- Associated Press - Friday, January 3, 2020

TOLEDO, Ohio (AP) - A sheriff in Ohio was sitting in his cruiser on New Year’s Eve when a round of celebratory gunfire ricocheted through his window, struck him in the chest and bounced off his bullet-proof vest.

Allen County Sheriff Matt Treglia said he wasn’t hurt by the bullet that narrowly missed the face of his major who was sitting in the driver’s seat.

“Pretty quickly we knew it was a round,” he said on Friday. “It took me a minute to realize we weren’t being targeted.”

Around the nation, authorities have said at least two people died apparently from celebratory gunfire on New Year’s Eve.

A 61-year-old woman ringing in the new year was killed by a stray bullet outside her Houston home. The woman’s family and neighbors were shooting off fireworks when she called out that she had been shot, according to the Harris County Sheriff’s Office.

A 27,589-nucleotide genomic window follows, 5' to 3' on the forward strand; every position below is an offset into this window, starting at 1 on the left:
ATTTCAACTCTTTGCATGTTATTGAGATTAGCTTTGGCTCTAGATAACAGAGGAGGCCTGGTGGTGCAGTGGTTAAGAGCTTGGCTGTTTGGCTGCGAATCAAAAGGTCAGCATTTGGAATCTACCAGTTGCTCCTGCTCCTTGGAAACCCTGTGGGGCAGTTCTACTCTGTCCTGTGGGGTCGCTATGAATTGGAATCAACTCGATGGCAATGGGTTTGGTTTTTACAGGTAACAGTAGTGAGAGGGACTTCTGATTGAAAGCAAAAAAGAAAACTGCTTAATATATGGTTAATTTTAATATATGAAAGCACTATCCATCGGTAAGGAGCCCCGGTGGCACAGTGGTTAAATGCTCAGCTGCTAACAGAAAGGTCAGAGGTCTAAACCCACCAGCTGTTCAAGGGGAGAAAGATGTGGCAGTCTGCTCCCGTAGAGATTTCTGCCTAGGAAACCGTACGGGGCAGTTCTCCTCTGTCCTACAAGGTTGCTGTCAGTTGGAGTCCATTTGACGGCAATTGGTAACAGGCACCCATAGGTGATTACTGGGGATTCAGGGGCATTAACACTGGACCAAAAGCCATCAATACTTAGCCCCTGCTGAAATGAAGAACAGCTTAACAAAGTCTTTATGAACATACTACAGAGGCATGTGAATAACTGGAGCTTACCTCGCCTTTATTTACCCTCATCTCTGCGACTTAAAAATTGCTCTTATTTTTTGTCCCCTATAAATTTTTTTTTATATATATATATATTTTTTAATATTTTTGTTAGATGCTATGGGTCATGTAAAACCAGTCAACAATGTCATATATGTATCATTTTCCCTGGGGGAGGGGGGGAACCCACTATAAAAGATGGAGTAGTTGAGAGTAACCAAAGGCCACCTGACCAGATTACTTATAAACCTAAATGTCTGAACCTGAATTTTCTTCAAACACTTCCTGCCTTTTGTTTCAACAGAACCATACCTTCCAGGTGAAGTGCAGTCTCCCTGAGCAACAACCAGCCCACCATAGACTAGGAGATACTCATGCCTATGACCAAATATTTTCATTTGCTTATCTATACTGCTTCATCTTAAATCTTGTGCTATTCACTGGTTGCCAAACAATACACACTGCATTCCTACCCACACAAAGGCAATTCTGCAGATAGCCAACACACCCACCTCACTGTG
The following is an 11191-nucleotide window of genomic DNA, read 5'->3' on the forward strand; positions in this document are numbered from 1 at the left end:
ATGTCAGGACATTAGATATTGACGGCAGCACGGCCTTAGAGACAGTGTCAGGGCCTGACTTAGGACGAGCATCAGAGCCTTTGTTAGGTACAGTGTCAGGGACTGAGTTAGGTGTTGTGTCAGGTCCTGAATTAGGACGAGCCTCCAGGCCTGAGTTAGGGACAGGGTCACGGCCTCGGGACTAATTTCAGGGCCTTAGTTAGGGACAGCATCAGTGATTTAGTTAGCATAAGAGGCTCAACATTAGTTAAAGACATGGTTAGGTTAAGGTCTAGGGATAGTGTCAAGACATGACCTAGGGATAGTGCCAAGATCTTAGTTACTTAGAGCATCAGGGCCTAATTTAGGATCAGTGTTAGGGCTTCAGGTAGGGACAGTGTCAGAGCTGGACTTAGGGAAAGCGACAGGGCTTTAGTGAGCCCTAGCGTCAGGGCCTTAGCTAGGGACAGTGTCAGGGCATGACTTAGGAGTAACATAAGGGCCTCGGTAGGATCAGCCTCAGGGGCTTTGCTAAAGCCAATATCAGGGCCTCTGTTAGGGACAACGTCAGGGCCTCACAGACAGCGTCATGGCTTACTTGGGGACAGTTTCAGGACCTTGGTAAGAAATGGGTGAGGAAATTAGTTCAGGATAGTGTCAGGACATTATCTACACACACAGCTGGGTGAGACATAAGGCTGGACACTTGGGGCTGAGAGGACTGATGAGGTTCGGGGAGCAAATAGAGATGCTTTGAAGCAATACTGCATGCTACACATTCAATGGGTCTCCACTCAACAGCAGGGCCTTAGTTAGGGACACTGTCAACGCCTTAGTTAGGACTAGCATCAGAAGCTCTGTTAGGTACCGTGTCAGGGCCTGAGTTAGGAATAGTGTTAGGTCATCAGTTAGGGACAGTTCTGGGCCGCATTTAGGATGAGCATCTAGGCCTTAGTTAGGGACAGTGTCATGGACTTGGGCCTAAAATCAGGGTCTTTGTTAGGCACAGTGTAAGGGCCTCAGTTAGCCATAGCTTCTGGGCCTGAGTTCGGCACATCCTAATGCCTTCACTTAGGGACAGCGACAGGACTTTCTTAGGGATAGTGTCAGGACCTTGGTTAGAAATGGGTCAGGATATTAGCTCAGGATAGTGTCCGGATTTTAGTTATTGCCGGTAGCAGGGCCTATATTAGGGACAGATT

In Cleveland, authorities charged a 38-year-old man with reckless homicide after they say he fatally struck his girlfriend while he was “popping off shots” just after midnight.

While it’s rare for people to be hit by celebratory gunfire, law enforcement agencies warn that firing randomly into the air is dangerous.

Some departments that use a system called ShotSpotter, which pinpoints a location where a gun was fired, reported detecting hundreds of shots on New Year’s Eve. Police in Cincinnati received 168 reports of gunfire while there were 341 in Columbus.

Treglia, the sheriff in Allen County, estimates he heard about 200-400 rounds being fired while he was in his cruiser before the bullet hit him.

The sheriff said he and his partner had stopped on the side of a street in Lima and that a city police cruiser pulled up next to them as gunfire was ringing out in the neighborhood.

The bullet that struck him first glanced off the other cruiser and then went through the open window of the sheriff’s car, he said. The round left a thumb-sized dent in the other cruiser, Treglia said.

“If that had been a direct strike, it would have been much more serious,” he said. “It was an eye-opening experience.”

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